The news last Friday that the Thoroughbred Times shut down was distressing, although not surprising. In fact, I almost expected it, because I had personal knowledge that they weren’t paying many of their bills, and anyone not paying their bills is not in a good place, no matter what the root cause. So I am now one of the Times’ many creditors holding on to faint hope that I might eventually see some of the money they owed me.

My history with the Times goes back to the days of the old Thoroughbred Record – my first magazine cover as a photographer was Lady’s Secret back in February 1987. I helped their photo team cover the Breeders’ Cup beginning in 1988 and never looked back. When the Record shut down a couple of years later, by then it had merged with the relatively new weekly Thoroughbred Times, and I continued my relationship with the editorial staff as a photographer over the subsequent years, up to the bitter end.

Under the direction of Mark Simon, the Times flourished for many years, offering an unbiased view of Thoroughbred racing and breeding not colored by industry ties. There were some great writers over the years, many of whom are personal friends. And it didn’t miss the digital revolution. Recognizing things to come, it was one of the first in the industry to use the Internet for disseminating racing news as it happened. And everyone, including me, looked forward to getting Thoroughbred Times Today in their morning email box.

Aside from the financial games apparently played by its owner, the Times’ fortunes began falling in lock step with both the racing industry’s declines and the broader woes of the publishing industry. The world had changed surprisingly quickly – advertisers were using direct communication through the Web and the social media revolution was just beginning. Breeders had long since stopped their extensive advertising campaigns as they prepared yearlings for sale. Racetracks were struggling to survive and the advent of slot machines just meant that racing took a back seat.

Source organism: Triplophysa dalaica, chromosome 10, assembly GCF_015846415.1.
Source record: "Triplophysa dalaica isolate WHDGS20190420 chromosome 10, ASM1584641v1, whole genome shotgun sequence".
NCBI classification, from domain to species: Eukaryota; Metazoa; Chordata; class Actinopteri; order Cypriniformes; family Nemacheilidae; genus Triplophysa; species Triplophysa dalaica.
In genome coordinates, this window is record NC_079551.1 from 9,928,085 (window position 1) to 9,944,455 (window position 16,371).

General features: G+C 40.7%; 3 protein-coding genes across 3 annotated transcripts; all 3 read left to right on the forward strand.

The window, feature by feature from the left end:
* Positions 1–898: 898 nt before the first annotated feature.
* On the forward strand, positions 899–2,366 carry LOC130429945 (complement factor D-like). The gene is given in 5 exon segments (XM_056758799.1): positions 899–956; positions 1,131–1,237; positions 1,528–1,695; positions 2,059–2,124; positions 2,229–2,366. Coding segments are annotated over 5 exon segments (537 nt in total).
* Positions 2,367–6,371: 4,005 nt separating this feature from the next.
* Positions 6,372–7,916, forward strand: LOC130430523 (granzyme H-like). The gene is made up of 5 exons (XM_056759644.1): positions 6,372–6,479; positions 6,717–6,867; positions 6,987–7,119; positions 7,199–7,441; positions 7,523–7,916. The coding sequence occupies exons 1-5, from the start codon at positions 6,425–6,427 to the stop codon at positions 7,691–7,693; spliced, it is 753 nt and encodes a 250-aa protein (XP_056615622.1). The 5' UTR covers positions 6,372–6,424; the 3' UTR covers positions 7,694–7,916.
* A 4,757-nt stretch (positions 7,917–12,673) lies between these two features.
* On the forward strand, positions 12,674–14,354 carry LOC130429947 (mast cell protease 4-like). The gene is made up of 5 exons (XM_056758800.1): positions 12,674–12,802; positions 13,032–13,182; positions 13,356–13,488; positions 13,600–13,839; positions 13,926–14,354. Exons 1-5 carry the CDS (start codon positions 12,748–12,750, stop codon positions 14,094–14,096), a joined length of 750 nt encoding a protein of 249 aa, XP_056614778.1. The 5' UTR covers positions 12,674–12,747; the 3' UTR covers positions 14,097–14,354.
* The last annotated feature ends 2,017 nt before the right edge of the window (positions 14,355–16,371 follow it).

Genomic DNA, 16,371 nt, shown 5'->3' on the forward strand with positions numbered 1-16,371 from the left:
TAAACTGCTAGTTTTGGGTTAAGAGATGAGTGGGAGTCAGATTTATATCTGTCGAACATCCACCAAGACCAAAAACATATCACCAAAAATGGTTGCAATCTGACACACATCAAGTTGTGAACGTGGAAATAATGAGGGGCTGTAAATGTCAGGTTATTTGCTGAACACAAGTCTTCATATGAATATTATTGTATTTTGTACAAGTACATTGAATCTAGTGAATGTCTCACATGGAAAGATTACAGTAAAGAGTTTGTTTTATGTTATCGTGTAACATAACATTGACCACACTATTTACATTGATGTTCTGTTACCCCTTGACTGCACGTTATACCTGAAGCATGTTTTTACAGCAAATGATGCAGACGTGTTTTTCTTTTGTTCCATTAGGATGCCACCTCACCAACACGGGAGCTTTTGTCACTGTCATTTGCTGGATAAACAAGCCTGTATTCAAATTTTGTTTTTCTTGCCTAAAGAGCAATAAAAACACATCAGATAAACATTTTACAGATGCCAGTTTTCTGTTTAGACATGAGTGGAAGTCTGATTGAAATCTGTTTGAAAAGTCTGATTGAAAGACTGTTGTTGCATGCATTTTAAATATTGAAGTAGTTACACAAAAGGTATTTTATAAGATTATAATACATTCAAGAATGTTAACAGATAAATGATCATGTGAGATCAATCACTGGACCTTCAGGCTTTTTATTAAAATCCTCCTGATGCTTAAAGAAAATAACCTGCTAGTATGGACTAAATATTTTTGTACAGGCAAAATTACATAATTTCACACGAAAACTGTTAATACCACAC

The industry’s magazines – all of them – cut back. They got thinner and thinner as they tried to weather the storm. Their digital presence increased as a low-cost way of providing news. And – ok, I’m biased here – they also saved more than a few bucks by reducing their dependence on freelance photographers. It wasn’t long before they all started looking the same – everyone was using the same photos supplied by the racetracks instead of using the unique vision provided by people like me. But I digress.

In an effort to remain in business, the Times switched from a weekly to a bi-weekly in June. The idea was to cover in-depth issues of the day rather than racing news. I think there is much validity in that idea – we all know there are stories out there that need to be told without bias. Even better, there is an endless supply of colorful people involved in the industry whose stories need to be told. The concept evolved from the beginning, with recent Times issues also providing racing recaps that people wanted, but the stories remained relevant and useful.

But even that transition couldn’t save them. I do hope someone steps in, buys the assets, and puts some of the great people back to work doing what they do best. Perhaps the Times can be reinvented as a monthly. An odd concept in these days of immediacy, but one which could give the Thoroughbred industry a voice it truly needs.